Daily Bible Studies & Sermon Notes


Acts 20:1-6
Pastor Steve Schell
Sunday: Acts 20:1, 2
vs1-2: When the shouting finally stopped, Paul called the disciples in the city to meet with him so he could say goodbye. He encouraged, challenged, and comforted them with his words, and then hugged them and started out on his journey to Macedonia. If the only information we had was from this brief passage in Acts, we would assume Paul went directly from Ephesus to Macedonia, and then down into central Greece. But as we noted earlier (Ac 19:22), much took place along the way. It appears that Luke kindly chose to omit those details because this was a very painful season for Paul, but Paul reveals them to us in his letters. We discover that he originally intended to leave Ephesus and go directly to Corinth, but because he was having such conflict with the church in Corinth he changed his plans, and sent Titus to Corinth, as his representative while he headed north, up the coast of Asia to Troas. He planned to stay in Troas long enough to evangelize and minister, yet he became so worried about Corinth, he left Troas abruptly and went on to Macedonia.

Monday: Acts 20:2, 3
vs2: By saying that Paul “passed through” the districts of Macedonia Luke means Paul didn’t remain in any one place long enough to evangelize and plant churches. On this trip he simply traveled from place to place to meet with believers, and Luke says he exhorted them (encouraged, challenged, comforted) “with many words.” Then he either walked or sailed south to central “Greece” (Achaia) and spent the winter (three months) in Corinth. While there he most likely visited churches in the surrounding area, such as Cenchrea (Ac 18:18) and Athens (Ac 17:34). v3: Paul’s plan was to sail from Cenchrea, the harbor near Corinth on the Aegean side of the peninsula, to Caesarea (Ac 21:8) so he could be in Jerusalem for the festival of Pentecost (Ac 20:16).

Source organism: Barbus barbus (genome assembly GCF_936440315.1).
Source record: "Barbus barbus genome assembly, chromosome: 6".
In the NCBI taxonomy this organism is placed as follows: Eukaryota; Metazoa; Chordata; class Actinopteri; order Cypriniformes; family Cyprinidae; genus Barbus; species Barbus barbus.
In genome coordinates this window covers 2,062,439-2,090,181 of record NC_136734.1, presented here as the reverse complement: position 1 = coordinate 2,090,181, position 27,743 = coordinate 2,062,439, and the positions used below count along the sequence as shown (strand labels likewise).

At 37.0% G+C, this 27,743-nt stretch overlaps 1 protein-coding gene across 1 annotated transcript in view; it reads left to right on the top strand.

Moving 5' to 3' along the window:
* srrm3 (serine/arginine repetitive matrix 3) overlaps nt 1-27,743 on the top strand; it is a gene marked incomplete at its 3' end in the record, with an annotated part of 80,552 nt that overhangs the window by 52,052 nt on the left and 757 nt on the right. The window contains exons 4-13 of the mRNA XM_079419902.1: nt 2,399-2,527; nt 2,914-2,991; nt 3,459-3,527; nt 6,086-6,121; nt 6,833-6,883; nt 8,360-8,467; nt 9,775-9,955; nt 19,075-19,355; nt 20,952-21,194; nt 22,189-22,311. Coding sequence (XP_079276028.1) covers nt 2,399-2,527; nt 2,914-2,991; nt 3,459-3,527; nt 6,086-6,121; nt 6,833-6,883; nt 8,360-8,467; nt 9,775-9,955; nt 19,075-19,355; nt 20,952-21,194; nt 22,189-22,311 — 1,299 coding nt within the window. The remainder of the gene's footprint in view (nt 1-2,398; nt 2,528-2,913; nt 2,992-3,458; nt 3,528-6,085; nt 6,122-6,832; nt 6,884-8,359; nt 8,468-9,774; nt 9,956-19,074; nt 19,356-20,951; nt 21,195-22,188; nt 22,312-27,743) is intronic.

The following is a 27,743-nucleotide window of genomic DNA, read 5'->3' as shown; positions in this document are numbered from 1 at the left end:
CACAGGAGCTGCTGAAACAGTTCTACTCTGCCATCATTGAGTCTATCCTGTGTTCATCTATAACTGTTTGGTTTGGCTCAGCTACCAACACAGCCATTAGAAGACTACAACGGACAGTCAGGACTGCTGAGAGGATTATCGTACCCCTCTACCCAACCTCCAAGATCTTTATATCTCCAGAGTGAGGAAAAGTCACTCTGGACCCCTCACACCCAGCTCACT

Tuesday: Acts 20:3, 4
v3 (continued): But just before his ship set sail, Paul learned that a group of Jews had boarded the ship and were planning to kill him during the voyage, probably by throwing him overboard. He did have a number of traveling companions who would be on that ship with him and they certainly would have tried to protect him in the event of any assault, but he decided the risk was too great and chose to return to Macedonia and sail from Neapolis, the seaport near Philippi (v6). v4: Luke names Paul’s seven traveling companions, soon to be eight when Luke himself joins this team in Philippi (v5). The first three are from Macedonia. Sepater is from Berea (Ac 17:10-14), and Aristarchus and Secundus are from Thessalonica (Ac 17:1-9). Gauis (Derbe) and Timothy (Lystra) are both from the Galatian region (Ac 14:6), and Tychicus and Trophimus are from Asia (Ac 19:1-41).

Wednesday: Acts 20:4
v4 (continued): Luke doesn’t mention why Paul was traveling with representatives from all these regions, but we learn from Paul’s letters (1Co 16:1-9; 2Co 8:1 – 9:15; Ro 15:25-28, 31) that he had arranged for a financial gift to be collected from the churches he planted and sent to Jerusalem to help care for persecuted believers. Many still endured poverty because of their faith (Ac 2:44, 45; 4:32-35; Ro 15:26). Paul preferred that this money be transported by individuals from those churches so that no one could accuse him of stealing funds. About ten years earlier Paul and Barnabus took a similar gift to Jerusalem from the church in Antioch of Syria (Ac 11:27-30). While they were there, three of the leaders (James, the Lord’s brother, Peter and John) had encouraged them to continue evangelizing Gentiles, but in doing so, not forget the suffering of their Jewish brothers and sisters. Paul gladly agreed and said that was something he was eager to do (Gal 2:9,10).